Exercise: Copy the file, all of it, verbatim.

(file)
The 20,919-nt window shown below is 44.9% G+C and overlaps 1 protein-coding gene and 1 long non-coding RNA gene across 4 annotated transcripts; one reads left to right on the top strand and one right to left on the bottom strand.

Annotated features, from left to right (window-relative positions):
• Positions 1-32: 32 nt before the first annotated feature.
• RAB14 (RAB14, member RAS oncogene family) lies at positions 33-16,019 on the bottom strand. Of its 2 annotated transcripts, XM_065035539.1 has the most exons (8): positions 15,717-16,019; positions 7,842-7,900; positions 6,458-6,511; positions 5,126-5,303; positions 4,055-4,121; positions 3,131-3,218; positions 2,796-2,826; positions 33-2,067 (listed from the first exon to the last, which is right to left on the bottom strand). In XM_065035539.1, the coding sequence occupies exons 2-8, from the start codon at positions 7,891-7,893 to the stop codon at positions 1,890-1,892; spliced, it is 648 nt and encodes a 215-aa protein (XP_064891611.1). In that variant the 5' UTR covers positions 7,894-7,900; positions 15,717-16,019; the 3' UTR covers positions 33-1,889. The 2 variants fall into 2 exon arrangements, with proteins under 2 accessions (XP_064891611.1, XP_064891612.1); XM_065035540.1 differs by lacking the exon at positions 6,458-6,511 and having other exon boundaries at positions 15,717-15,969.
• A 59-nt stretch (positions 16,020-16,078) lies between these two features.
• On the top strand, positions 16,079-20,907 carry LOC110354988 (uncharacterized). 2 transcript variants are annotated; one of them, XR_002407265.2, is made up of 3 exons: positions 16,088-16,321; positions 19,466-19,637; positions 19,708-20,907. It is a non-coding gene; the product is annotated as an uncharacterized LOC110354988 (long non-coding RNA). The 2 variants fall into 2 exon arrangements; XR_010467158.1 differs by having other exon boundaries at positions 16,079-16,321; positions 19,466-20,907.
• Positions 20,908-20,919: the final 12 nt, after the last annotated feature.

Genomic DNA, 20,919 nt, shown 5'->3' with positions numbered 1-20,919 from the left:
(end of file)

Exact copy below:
The 20,919-nt window shown below is 44.9% G+C and overlaps 1 protein-coding gene and 1 long non-coding RNA gene across 4 annotated transcripts; one reads left to right on the top strand and one right to left on the bottom strand.

Annotated features, from left to right (window-relative positions):
• Positions 1-32: 32 nt before the first annotated feature.
• RAB14 (RAB14, member RAS oncogene family) lies at positions 33-16,019 on the bottom strand. Of its 2 annotated transcripts, XM_065035539.1 has the most exons (8): positions 15,717-16,019; positions 7,842-7,900; positions 6,458-6,511; positions 5,126-5,303; positions 4,055-4,121; positions 3,131-3,218; positions 2,796-2,826; positions 33-2,067 (listed from the first exon to the last, which is right to left on the bottom strand). In XM_065035539.1, the coding sequence occupies exons 2-8, from the start codon at positions 7,891-7,893 to the stop codon at positions 1,890-1,892; spliced, it is 648 nt and encodes a 215-aa protein (XP_064891611.1). In that variant the 5' UTR covers positions 7,894-7,900; positions 15,717-16,019; the 3' UTR covers positions 33-1,889. The 2 variants fall into 2 exon arrangements, with proteins under 2 accessions (XP_064891611.1, XP_064891612.1); XM_065035540.1 differs by lacking the exon at positions 6,458-6,511 and having other exon boundaries at positions 15,717-15,969.
• A 59-nt stretch (positions 16,020-16,078) lies between these two features.
• On the top strand, positions 16,079-20,907 carry LOC110354988 (uncharacterized). 2 transcript variants are annotated; one of them, XR_002407265.2, is made up of 3 exons: positions 16,088-16,321; positions 19,466-19,637; positions 19,708-20,907. It is a non-coding gene; the product is annotated as an uncharacterized LOC110354988 (long non-coding RNA). The 2 variants fall into 2 exon arrangements; XR_010467158.1 differs by having other exon boundaries at positions 16,079-16,321; positions 19,466-20,907.
• Positions 20,908-20,919: the final 12 nt, after the last annotated feature.

Genomic DNA, 20,919 nt, shown 5'->3' with positions numbered 1-20,919 from the left: